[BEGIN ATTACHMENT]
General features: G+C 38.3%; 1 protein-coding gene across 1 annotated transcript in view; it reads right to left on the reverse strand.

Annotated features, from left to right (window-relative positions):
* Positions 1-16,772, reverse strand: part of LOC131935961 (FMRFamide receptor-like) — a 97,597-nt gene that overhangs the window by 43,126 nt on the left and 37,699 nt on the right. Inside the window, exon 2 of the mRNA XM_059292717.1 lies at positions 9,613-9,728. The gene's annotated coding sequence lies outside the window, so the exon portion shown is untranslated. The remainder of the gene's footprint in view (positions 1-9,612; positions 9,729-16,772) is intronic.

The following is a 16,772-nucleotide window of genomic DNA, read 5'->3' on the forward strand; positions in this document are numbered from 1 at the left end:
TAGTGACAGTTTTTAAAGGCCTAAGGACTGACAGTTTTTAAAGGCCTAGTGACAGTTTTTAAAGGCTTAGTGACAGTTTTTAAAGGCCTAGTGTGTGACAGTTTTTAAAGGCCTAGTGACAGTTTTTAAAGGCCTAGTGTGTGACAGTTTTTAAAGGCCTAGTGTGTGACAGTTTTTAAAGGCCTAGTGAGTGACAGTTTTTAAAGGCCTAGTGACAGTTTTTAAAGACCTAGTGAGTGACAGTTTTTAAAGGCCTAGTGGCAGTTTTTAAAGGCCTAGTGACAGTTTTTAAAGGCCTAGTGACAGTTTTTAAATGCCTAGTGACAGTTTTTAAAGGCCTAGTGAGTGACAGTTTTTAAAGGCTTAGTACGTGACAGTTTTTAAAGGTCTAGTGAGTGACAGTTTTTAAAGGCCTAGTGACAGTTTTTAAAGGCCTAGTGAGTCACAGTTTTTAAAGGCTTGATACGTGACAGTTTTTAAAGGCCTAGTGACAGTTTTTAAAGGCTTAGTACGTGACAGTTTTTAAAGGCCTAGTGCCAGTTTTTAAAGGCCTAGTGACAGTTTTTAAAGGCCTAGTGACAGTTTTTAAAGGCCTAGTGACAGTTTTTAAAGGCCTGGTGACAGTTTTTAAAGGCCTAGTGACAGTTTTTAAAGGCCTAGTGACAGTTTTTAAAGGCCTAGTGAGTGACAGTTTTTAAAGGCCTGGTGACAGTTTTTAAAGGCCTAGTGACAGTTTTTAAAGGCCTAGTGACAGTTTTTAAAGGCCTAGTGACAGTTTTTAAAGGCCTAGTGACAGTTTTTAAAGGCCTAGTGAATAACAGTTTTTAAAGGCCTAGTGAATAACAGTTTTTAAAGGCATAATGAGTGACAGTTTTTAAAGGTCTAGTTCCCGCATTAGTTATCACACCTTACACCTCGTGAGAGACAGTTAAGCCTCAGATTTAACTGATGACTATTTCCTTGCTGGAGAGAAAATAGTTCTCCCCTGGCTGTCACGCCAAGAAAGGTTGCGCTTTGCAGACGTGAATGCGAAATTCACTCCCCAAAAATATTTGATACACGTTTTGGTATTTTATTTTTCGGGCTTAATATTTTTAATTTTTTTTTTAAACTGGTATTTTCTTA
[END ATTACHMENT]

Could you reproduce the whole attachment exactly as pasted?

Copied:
General features: G+C 38.3%; 1 protein-coding gene across 1 annotated transcript in view; it reads right to left on the reverse strand.

Annotated features, from left to right (window-relative positions):
* Positions 1-16,772, reverse strand: part of LOC131935961 (FMRFamide receptor-like) — a 97,597-nt gene that overhangs the window by 43,126 nt on the left and 37,699 nt on the right. Inside the window, exon 2 of the mRNA XM_059292717.1 lies at positions 9,613-9,728. The gene's annotated coding sequence lies outside the window, so the exon portion shown is untranslated. The remainder of the gene's footprint in view (positions 1-9,612; positions 9,729-16,772) is intronic.

The following is a 16,772-nucleotide window of genomic DNA, read 5'->3' on the forward strand; positions in this document are numbered from 1 at the left end:
TAGTGACAGTTTTTAAAGGCCTAAGGACTGACAGTTTTTAAAGGCCTAGTGACAGTTTTTAAAGGCTTAGTGACAGTTTTTAAAGGCCTAGTGTGTGACAGTTTTTAAAGGCCTAGTGACAGTTTTTAAAGGCCTAGTGTGTGACAGTTTTTAAAGGCCTAGTGTGTGACAGTTTTTAAAGGCCTAGTGAGTGACAGTTTTTAAAGGCCTAGTGACAGTTTTTAAAGACCTAGTGAGTGACAGTTTTTAAAGGCCTAGTGGCAGTTTTTAAAGGCCTAGTGACAGTTTTTAAAGGCCTAGTGACAGTTTTTAAATGCCTAGTGACAGTTTTTAAAGGCCTAGTGAGTGACAGTTTTTAAAGGCTTAGTACGTGACAGTTTTTAAAGGTCTAGTGAGTGACAGTTTTTAAAGGCCTAGTGACAGTTTTTAAAGGCCTAGTGAGTCACAGTTTTTAAAGGCTTGATACGTGACAGTTTTTAAAGGCCTAGTGACAGTTTTTAAAGGCTTAGTACGTGACAGTTTTTAAAGGCCTAGTGCCAGTTTTTAAAGGCCTAGTGACAGTTTTTAAAGGCCTAGTGACAGTTTTTAAAGGCCTAGTGACAGTTTTTAAAGGCCTGGTGACAGTTTTTAAAGGCCTAGTGACAGTTTTTAAAGGCCTAGTGACAGTTTTTAAAGGCCTAGTGAGTGACAGTTTTTAAAGGCCTGGTGACAGTTTTTAAAGGCCTAGTGACAGTTTTTAAAGGCCTAGTGACAGTTTTTAAAGGCCTAGTGACAGTTTTTAAAGGCCTAGTGACAGTTTTTAAAGGCCTAGTGAATAACAGTTTTTAAAGGCCTAGTGAATAACAGTTTTTAAAGGCATAATGAGTGACAGTTTTTAAAGGTCTAGTTCCCGCATTAGTTATCACACCTTACACCTCGTGAGAGACAGTTAAGCCTCAGATTTAACTGATGACTATTTCCTTGCTGGAGAGAAAATAGTTCTCCCCTGGCTGTCACGCCAAGAAAGGTTGCGCTTTGCAGACGTGAATGCGAAATTCACTCCCCAAAAATATTTGATACACGTTTTGGTATTTTATTTTTCGGGCTTAATATTTTTAATTTTTTTTTTAAACTGGTATTTTCTTA